We recently blogged about the importance of business process mapping at the outset of an ERP project. It’s a great way for organisations to save themselves unnecessary costs later down the line – they get a more complete picture of their business from day one, a faster and more accurate implementation, and a jumping-off point for continuous improvement.

However, that’s not to say every business process mapping project is a success. It’s easy for small misunderstandings and mistaken assumptions to weave their way into an organisation’s process maps, and this can sometimes undermine the whole undertaking – and, in the worst-case scenario, doom the ERP implementation itself to failure. Not a great outcome after putting in the extra work!

With this in mind, here’s a list of what we think are the three most common mistakes made in business process mapping projects. Has your business been guilty of any?


1. Putting business process mapping in the wrong hands

When it comes to business process mapping, a lot of organisations think the best person for the job is a manager or other member of staff. There are a couple of logical reasons for this: firstly, they already have at least some idea of what happens in the business; secondly, the practical process of creating a process map is straightforward, so why use an external resource at higher cost?

The trouble is, this method makes it easy for the organisation to end up collecting entirely the wrong information. When users and managers are asked to create process maps themselves, they tend to describe what they think happens in the business, not what really happens. It usually takes some input from an outsider to reach a reliable version of the truth, and the organisation may need someone with experience in documenting and collecting tribal knowledge, too.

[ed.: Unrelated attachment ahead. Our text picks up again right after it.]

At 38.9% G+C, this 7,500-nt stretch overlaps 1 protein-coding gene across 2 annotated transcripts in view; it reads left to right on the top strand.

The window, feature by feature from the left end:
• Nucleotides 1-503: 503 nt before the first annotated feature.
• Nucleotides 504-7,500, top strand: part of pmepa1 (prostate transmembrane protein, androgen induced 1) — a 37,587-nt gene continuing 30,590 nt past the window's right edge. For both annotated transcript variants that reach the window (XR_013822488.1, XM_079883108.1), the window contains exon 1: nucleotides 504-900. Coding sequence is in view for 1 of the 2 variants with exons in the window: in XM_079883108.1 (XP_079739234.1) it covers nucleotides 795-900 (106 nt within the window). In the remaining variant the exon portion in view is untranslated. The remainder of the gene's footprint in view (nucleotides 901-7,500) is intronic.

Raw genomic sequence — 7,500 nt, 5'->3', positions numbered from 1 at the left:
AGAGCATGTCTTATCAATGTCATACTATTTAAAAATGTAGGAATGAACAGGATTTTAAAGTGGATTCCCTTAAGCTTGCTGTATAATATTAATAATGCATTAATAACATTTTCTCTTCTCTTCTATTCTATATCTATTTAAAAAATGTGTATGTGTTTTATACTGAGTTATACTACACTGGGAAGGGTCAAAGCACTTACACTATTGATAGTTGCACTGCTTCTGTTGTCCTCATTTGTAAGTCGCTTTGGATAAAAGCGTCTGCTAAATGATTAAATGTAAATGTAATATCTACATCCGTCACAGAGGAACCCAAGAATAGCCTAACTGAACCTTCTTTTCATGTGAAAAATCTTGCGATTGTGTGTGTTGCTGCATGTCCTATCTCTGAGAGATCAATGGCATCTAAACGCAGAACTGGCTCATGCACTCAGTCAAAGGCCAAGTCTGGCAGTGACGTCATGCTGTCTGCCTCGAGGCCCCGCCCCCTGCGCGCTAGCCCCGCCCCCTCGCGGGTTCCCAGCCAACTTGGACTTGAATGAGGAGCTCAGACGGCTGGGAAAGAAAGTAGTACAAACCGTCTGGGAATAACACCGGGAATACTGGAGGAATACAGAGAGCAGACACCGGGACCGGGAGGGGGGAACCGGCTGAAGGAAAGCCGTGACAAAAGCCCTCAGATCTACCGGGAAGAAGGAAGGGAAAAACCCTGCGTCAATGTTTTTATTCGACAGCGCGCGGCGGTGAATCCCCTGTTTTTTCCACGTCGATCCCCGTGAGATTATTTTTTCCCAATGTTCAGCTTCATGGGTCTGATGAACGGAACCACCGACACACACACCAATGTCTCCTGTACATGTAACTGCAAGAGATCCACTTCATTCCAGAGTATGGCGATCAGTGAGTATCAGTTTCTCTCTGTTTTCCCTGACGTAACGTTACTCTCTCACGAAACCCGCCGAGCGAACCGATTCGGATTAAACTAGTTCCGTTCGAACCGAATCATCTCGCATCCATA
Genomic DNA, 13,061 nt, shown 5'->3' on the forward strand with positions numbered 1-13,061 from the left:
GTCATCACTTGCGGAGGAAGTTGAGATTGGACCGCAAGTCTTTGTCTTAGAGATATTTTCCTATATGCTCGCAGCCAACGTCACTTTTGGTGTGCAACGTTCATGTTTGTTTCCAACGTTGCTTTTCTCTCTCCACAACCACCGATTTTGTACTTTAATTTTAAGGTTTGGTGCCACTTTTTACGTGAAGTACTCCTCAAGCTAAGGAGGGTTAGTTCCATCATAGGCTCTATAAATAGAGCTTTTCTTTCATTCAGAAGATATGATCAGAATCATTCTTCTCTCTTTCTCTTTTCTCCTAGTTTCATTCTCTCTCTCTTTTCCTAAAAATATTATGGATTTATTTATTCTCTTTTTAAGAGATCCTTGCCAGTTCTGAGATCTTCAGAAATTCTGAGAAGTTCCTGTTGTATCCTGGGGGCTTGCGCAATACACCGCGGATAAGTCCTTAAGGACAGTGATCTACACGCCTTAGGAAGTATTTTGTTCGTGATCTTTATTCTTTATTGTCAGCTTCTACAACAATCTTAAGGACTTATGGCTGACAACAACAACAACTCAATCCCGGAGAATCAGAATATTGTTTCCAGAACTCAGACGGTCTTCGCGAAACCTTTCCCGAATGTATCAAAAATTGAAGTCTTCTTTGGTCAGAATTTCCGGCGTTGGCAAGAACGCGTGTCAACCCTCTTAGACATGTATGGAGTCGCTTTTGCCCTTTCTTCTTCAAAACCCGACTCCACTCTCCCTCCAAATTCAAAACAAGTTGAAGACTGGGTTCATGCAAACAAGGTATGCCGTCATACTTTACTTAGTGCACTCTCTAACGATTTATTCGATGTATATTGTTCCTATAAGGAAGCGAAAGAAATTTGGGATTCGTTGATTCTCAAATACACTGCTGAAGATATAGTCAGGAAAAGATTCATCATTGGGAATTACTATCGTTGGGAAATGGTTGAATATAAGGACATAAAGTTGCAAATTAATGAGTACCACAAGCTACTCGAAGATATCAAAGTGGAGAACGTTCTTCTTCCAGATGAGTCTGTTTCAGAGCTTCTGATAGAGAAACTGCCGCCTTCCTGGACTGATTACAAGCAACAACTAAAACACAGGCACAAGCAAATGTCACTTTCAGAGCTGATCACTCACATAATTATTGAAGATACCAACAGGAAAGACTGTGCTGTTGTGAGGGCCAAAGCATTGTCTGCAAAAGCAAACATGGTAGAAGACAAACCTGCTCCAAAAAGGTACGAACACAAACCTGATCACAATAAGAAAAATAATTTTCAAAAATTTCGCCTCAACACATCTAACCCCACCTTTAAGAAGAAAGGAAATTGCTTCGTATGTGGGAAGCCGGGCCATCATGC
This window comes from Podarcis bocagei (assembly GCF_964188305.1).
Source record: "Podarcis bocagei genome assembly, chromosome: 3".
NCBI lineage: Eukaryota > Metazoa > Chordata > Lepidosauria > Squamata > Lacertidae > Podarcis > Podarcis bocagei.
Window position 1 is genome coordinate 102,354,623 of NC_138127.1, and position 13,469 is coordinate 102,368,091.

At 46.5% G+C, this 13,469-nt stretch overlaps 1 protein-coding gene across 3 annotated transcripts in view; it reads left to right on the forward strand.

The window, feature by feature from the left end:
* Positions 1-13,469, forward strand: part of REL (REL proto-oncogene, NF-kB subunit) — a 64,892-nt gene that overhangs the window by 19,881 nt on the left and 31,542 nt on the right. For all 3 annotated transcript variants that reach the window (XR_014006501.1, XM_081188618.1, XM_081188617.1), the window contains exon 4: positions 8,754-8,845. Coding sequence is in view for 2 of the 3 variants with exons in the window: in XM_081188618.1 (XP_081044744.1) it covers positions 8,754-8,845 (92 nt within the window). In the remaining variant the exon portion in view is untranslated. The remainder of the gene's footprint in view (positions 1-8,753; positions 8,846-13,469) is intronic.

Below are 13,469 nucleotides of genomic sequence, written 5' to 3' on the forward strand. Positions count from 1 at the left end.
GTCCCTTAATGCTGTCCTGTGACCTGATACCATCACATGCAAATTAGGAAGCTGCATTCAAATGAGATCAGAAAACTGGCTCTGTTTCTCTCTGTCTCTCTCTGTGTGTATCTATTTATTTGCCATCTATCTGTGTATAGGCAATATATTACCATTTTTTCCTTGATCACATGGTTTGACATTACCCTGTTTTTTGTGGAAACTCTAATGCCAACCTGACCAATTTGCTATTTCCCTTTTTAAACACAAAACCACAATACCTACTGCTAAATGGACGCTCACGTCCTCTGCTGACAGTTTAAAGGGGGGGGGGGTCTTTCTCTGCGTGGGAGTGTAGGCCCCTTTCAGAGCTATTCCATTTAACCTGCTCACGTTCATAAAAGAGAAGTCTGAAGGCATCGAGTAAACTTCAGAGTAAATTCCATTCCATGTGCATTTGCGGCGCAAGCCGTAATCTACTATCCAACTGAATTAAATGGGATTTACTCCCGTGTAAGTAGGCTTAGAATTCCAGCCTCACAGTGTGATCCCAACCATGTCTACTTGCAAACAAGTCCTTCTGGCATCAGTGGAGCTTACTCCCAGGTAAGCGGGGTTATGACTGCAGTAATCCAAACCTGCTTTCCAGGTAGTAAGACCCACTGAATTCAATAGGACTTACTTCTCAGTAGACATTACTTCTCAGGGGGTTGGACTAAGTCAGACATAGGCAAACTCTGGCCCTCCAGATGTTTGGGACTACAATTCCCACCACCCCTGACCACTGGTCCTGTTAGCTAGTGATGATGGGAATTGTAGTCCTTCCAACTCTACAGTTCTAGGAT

2. Not using the right tools for the job

A business process map can be an extremely complex document, so it makes sense to develop it using the right set of tools. A lot of the time, simply sketching out flow charts and abstract diagrams isn’t enough – organisations need dedicated process mapping software like XSOL to do the heavy lifting. This creates a common visual model for the entire business, highlighting how different processes interconnect and what issues need to be addressed during the ERP implementation.


3. Failing to act on the insights during ERP implementation

Finally, business process mapping for ERP isn’t just about knowing what functionality to include and how to implement the solution as smoothly as possible. It should also deliver insights around the organisations’ hidden pains and challenges, and identify quick wins that can be addressed early in the project for maximum ROI.

Want to learn more about business process mapping and where it fits in an ERP project? Get in touch.


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